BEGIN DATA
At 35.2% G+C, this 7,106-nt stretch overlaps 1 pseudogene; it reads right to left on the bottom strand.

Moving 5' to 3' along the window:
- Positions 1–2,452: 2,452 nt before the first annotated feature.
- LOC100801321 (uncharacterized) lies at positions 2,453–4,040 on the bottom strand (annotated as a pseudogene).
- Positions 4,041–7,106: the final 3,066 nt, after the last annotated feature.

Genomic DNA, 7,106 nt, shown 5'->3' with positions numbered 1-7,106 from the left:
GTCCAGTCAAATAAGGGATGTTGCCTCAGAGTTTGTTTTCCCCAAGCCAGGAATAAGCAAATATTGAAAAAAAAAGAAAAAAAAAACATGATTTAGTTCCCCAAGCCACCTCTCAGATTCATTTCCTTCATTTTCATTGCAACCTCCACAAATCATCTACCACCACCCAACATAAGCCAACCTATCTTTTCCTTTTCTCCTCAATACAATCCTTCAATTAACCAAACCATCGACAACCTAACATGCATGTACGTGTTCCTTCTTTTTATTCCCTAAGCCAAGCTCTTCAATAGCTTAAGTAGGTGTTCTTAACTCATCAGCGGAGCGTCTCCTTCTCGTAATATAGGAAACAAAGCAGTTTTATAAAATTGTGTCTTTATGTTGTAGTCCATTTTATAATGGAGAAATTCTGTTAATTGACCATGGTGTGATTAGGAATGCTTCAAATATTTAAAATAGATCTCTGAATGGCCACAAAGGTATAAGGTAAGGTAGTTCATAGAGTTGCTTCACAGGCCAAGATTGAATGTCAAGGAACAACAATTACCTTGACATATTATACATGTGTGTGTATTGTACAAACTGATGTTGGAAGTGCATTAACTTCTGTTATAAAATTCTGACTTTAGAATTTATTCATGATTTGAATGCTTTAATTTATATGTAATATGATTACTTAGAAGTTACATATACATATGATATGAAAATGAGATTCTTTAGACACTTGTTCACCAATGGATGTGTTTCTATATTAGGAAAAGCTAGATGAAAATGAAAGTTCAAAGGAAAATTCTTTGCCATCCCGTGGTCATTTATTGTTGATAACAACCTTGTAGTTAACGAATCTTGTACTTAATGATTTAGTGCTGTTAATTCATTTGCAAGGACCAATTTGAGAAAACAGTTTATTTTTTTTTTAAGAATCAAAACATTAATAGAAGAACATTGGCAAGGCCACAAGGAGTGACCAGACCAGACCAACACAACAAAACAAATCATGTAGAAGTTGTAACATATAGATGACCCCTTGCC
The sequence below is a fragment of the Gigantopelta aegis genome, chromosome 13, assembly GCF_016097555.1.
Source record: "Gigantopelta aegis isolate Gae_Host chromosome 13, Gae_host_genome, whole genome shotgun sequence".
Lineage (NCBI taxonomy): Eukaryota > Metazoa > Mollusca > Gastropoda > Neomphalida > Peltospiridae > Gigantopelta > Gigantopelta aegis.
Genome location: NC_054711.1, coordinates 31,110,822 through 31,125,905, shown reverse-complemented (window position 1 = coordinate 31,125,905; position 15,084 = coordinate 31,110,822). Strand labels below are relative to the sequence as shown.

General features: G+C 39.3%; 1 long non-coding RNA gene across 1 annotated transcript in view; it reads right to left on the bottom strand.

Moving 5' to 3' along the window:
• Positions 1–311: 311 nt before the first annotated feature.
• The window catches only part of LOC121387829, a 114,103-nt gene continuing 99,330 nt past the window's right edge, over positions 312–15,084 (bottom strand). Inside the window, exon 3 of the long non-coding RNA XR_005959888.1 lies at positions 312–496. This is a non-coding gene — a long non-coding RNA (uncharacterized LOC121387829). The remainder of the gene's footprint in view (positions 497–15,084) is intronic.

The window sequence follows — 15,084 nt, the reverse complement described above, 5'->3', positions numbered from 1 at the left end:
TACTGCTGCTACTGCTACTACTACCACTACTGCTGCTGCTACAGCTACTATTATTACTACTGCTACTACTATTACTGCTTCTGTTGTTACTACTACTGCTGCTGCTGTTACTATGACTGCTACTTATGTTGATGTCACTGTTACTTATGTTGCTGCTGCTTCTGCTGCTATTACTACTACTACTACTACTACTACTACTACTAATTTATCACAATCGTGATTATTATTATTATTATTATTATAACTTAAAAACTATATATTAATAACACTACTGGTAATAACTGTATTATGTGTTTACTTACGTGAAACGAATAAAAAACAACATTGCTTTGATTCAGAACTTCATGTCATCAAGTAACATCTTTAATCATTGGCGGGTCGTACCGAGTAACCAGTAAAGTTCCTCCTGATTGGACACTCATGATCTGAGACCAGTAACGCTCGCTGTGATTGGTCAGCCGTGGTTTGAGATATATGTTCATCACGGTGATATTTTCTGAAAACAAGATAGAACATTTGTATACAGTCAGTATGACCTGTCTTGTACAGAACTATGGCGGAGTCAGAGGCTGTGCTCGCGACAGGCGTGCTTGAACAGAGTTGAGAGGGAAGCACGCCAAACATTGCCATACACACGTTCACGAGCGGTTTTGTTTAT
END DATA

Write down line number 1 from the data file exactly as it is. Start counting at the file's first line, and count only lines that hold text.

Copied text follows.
At 35.2% G+C, this 7,106-nt stretch overlaps 1 pseudogene; it reads right to left on the bottom strand.